Philosophers Imprint 20 (30):1-21 (2020)

Miriam Schoenfield
University of Texas at Austin
The usage of imprecise probabilities has been advocated in many domains: A number of philosophers have argued that our belief states should be “imprecise” in response to certain sorts of evidence, and imprecise probabilities have been thought to play an important role in disciplines such as artificial intelligence, climate science, and engineering. In this paper I’m interested in the question of whether the usage of imprecise probabilities can be given a practical motivation (a motivation based on practical rather than epistemic, or alethic concerns). My aim is to challenge the central motivation for using imprecise probabilities in decision-making that has been offered in the literature: the idea that, in at least some contexts, it’s desirable to be ambiguity averse. If I succeed, this will show that we need to reconsider whether there are good reasons to use imprecise probabilities in contexts in which making good decisions is what's of primary concern.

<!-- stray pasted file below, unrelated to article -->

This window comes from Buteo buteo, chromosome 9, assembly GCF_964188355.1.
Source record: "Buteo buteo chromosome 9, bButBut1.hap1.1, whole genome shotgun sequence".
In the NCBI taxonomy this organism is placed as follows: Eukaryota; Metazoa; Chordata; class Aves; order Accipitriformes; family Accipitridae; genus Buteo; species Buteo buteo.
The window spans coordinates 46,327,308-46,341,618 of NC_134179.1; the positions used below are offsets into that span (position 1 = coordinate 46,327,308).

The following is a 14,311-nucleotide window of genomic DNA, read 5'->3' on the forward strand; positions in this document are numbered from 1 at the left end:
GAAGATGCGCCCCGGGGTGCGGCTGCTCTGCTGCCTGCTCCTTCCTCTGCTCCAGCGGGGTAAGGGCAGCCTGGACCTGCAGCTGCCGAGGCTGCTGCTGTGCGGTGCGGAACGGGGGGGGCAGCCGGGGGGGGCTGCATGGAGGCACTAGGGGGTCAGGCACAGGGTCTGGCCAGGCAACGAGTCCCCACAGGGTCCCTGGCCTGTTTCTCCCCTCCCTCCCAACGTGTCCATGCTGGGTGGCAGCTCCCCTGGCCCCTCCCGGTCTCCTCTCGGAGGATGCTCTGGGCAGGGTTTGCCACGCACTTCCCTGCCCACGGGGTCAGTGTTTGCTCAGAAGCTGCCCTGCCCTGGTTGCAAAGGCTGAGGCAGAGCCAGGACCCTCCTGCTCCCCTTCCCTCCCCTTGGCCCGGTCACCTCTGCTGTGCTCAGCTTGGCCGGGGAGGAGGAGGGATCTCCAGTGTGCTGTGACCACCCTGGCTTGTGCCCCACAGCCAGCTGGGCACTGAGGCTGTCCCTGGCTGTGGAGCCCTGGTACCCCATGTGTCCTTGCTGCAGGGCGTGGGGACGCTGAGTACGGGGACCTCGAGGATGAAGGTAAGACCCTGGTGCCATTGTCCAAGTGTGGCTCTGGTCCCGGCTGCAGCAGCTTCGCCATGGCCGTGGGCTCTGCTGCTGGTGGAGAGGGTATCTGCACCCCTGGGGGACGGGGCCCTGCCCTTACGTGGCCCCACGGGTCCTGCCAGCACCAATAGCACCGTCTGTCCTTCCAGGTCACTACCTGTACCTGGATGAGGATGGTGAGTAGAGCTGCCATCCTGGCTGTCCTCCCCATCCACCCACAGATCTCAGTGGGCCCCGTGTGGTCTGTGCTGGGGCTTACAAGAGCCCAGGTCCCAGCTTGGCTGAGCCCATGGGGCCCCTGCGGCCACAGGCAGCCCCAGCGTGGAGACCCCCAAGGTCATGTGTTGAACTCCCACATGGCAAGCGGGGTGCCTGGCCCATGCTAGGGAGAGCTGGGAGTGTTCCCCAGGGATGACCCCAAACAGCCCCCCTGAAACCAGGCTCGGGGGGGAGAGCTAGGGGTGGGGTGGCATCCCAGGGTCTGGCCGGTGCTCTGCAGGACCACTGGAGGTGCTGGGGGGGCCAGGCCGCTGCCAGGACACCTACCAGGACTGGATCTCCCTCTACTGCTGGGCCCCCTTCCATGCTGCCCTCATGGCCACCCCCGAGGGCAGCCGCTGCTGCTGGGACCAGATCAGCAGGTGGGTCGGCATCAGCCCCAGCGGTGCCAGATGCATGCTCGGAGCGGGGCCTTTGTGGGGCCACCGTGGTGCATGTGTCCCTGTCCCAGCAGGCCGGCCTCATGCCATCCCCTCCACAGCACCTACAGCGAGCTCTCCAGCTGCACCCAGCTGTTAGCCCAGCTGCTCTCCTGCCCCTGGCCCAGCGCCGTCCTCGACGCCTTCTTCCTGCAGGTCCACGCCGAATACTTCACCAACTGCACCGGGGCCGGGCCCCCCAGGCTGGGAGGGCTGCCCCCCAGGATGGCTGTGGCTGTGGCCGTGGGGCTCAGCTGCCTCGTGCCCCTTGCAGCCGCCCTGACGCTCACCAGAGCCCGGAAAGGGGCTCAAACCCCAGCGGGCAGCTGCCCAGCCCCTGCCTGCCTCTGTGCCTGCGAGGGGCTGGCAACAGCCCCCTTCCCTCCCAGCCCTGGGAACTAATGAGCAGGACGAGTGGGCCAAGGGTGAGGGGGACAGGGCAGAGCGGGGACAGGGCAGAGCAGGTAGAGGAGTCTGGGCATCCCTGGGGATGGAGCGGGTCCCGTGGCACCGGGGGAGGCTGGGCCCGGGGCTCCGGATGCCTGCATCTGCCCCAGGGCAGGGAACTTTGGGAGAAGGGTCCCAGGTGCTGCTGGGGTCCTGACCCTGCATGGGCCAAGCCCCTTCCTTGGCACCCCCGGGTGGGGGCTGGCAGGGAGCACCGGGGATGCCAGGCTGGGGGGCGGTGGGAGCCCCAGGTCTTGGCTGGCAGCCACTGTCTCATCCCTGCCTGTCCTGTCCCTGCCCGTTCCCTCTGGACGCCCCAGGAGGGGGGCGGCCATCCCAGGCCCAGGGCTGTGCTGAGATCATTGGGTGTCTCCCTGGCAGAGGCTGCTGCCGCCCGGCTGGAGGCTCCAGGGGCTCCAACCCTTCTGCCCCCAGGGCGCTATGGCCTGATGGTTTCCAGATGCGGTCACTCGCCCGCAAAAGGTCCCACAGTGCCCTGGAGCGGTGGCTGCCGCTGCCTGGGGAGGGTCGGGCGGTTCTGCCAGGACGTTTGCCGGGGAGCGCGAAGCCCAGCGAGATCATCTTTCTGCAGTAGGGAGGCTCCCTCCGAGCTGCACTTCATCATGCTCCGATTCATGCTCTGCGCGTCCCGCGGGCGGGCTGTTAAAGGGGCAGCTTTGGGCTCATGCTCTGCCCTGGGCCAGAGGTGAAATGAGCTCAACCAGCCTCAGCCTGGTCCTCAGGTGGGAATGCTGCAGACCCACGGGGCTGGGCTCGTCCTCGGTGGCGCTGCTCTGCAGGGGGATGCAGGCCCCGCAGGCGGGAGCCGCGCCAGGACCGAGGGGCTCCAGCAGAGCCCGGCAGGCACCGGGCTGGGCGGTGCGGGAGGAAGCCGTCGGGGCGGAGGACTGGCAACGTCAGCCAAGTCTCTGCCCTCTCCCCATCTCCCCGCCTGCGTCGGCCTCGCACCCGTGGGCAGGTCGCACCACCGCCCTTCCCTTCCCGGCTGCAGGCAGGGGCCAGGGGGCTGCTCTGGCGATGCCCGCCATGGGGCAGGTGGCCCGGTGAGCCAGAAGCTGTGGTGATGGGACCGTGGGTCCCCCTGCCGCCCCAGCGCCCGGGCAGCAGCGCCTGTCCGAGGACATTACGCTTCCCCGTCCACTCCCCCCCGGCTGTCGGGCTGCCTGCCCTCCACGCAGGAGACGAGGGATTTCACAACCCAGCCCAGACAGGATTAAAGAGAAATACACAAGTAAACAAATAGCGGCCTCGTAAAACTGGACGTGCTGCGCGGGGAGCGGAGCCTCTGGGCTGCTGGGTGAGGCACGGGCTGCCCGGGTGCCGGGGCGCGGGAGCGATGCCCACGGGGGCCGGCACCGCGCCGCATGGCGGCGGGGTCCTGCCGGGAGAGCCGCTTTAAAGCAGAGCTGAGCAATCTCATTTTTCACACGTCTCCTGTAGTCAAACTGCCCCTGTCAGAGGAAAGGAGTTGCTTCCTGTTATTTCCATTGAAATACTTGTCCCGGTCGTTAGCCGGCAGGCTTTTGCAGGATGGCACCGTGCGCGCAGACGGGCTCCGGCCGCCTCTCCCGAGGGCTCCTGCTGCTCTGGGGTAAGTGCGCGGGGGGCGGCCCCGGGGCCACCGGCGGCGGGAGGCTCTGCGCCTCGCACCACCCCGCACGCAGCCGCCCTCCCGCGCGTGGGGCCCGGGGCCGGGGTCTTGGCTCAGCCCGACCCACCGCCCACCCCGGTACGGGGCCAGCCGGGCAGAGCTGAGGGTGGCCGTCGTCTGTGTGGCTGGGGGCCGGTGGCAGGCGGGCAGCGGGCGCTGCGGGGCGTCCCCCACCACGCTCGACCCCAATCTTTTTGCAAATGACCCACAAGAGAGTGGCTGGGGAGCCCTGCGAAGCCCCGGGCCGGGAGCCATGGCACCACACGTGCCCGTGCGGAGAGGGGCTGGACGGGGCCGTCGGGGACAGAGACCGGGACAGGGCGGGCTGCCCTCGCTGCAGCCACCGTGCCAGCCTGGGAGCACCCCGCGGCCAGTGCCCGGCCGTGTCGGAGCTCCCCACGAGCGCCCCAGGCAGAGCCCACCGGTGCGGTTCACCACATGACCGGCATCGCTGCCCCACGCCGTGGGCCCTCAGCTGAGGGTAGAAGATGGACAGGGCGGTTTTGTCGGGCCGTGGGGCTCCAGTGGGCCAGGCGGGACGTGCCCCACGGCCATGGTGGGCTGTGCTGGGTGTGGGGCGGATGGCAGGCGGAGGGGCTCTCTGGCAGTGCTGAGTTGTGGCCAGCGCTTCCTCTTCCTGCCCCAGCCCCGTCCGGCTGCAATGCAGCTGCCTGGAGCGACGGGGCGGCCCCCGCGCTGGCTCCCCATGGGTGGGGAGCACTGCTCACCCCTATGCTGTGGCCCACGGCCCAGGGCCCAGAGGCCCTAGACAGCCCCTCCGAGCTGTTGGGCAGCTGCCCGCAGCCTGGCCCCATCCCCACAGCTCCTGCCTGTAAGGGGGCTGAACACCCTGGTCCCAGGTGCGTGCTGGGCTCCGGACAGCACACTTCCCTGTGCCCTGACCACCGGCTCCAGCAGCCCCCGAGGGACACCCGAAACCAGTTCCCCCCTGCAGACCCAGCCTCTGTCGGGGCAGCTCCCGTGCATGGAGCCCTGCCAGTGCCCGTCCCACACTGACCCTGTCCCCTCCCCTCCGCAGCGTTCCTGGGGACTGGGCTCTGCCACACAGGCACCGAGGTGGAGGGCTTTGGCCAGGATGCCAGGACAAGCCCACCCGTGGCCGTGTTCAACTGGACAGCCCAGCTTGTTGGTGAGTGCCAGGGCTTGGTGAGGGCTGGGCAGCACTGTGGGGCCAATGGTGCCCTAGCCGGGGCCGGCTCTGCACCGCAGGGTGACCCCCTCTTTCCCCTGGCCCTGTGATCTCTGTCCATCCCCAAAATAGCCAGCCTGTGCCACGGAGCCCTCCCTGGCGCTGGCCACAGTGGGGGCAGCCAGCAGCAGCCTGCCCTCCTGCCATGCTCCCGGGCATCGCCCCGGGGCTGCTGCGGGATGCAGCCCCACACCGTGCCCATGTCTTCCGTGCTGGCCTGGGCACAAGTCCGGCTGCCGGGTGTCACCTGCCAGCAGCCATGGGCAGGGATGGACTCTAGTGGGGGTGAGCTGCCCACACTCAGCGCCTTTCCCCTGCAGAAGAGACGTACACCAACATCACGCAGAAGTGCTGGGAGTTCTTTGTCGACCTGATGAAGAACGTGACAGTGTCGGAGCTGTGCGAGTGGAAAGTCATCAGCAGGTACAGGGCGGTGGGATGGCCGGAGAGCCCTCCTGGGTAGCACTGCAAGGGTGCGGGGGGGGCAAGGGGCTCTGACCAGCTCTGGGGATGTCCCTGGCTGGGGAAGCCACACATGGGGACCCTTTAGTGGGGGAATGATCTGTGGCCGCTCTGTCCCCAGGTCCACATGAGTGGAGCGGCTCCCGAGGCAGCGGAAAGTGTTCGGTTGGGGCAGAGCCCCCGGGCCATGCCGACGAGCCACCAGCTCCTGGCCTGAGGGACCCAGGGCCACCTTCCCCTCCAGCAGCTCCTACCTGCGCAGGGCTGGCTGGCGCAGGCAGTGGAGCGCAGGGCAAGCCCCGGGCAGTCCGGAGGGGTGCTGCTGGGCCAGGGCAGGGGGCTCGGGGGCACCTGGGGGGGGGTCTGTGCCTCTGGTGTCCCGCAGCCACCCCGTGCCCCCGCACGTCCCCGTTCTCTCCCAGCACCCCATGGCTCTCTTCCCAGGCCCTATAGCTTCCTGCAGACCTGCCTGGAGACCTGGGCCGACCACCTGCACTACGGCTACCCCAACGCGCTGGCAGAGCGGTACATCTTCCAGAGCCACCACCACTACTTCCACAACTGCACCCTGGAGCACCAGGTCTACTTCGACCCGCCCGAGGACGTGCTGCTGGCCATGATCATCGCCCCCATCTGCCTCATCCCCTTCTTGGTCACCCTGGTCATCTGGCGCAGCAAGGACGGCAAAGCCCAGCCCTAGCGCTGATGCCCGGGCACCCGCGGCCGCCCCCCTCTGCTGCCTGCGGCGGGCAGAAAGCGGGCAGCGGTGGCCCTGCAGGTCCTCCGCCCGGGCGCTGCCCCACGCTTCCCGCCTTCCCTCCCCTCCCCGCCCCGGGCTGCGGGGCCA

Keywords decision theory  ambiguity aversion  imprecise probabilities
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